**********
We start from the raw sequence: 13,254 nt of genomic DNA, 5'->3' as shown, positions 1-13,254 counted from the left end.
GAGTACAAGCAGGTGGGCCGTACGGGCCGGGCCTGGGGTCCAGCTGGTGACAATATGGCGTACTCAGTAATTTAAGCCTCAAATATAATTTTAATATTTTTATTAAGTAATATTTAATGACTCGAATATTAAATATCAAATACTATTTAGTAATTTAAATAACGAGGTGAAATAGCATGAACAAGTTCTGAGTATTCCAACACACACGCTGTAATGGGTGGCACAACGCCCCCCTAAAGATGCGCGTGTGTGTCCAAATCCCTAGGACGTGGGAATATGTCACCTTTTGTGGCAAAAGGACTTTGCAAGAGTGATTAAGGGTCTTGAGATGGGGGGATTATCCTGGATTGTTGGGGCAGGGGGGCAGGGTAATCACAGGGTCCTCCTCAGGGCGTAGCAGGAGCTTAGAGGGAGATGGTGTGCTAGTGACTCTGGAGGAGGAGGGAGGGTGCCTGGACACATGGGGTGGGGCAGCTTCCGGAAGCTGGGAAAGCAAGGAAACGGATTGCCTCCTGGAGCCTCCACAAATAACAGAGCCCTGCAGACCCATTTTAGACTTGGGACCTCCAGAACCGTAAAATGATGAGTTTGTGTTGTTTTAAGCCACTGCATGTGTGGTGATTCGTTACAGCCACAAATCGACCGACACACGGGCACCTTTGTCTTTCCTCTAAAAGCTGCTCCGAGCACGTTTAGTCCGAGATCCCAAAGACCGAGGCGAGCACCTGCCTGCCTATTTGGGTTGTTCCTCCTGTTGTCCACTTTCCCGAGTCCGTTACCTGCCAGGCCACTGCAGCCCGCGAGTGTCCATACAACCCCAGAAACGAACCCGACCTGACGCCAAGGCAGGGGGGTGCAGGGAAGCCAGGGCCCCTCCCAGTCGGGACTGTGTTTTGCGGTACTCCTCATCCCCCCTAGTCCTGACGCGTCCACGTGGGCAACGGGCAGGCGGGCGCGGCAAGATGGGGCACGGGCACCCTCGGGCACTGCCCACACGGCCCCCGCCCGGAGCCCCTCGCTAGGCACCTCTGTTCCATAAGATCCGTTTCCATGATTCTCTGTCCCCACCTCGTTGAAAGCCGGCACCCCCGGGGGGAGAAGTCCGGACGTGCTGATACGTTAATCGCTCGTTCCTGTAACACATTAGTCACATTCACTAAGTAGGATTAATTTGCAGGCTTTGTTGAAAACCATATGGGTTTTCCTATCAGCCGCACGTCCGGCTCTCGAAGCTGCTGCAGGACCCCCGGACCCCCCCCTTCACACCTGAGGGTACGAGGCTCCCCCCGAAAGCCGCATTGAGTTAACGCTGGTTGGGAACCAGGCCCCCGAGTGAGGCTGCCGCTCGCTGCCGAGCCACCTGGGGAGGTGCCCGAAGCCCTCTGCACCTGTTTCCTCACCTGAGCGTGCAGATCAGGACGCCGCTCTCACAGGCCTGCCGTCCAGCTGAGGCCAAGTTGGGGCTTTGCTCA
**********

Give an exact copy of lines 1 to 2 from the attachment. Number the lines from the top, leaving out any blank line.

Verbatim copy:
We start from the raw sequence: 13,254 nt of genomic DNA, 5'->3' as shown, positions 1-13,254 counted from the left end.
GAGTACAAGCAGGTGGGCCGTACGGGCCGGGCCTGGGGTCCAGCTGGTGACAATATGGCGTACTCAGTAATTTAAGCCTCAAATATAATTTTAATATTTTTATTAAGTAATATTTAATGACTCGAATATTAAATATCAAATACTATTTAGTAATTTAAATAACGAGGTGAAATAGCATGAACAAGTTCTGAGTATTCCAACACACACGCTGTAATGGGTGGCACAACGCCCCCCTAAAGATGCGCGTGTGTGTCCAAATCCCTAGGACGTGGGAATATGTCACCTTTTGTGGCAAAAGGACTTTGCAAGAGTGATTAAGGGTCTTGAGATGGGGGGATTATCCTGGATTGTTGGGGCAGGGGGGCAGGGTAATCACAGGGTCCTCCTCAGGGCGTAGCAGGAGCTTAGAGGGAGATGGTGTGCTAGTGACTCTGGAGGAGGAGGGAGGGTGCCTGGACACATGGGGTGGGGCAGCTTCCGGAAGCTGGGAAAGCAAGGAAACGGATTGCCTCCTGGAGCCTCCACAAATAACAGAGCCCTGCAGACCCATTTTAGACTTGGGACCTCCAGAACCGTAAAATGATGAGTTTGTGTTGTTTTAAGCCACTGCATGTGTGGTGATTCGTTACAGCCACAAATCGACCGACACACGGGCACCTTTGTCTTTCCTCTAAAAGCTGCTCCGAGCACGTTTAGTCCGAGATCCCAAAGACCGAGGCGAGCACCTGCCTGCCTATTTGGGTTGTTCCTCCTGTTGTCCACTTTCCCGAGTCCGTTACCTGCCAGGCCACTGCAGCCCGCGAGTGTCCATACAACCCCAGAAACGAACCCGACCTGACGCCAAGGCAGGGGGGTGCAGGGAAGCCAGGGCCCCTCCCAGTCGGGACTGTGTTTTGCGGTACTCCTCATCCCCCCTAGTCCTGACGCGTCCACGTGGGCAACGGGCAGGCGGGCGCGGCAAGATGGGGCACGGGCACCCTCGGGCACTGCCCACACGGCCCCCGCCCGGAGCCCCTCGCTAGGCACCTCTGTTCCATAAGATCCGTTTCCATGATTCTCTGTCCCCACCTCGTTGAAAGCCGGCACCCCCGGGGGGAGAAGTCCGGACGTGCTGATACGTTAATCGCTCGTTCCTGTAACACATTAGTCACATTCACTAAGTAGGATTAATTTGCAGGCTTTGTTGAAAACCATATGGGTTTTCCTATCAGCCGCACGTCCGGCTCTCGAAGCTGCTGCAGGACCCCCGGACCCCCCCCTTCACACCTGAGGGTACGAGGCTCCCCCCGAAAGCCGCATTGAGTTAACGCTGGTTGGGAACCAGGCCCCCGAGTGAGGCTGCCGCTCGCTGCCGAGCCACCTGGGGAGGTGCCCGAAGCCCTCTGCACCTGTTTCCTCACCTGAGCGTGCAGATCAGGACGCCGCTCTCACAGGCCTGCCGTCCAGCTGAGGCCAAGTTGGGGCTTTGCTCA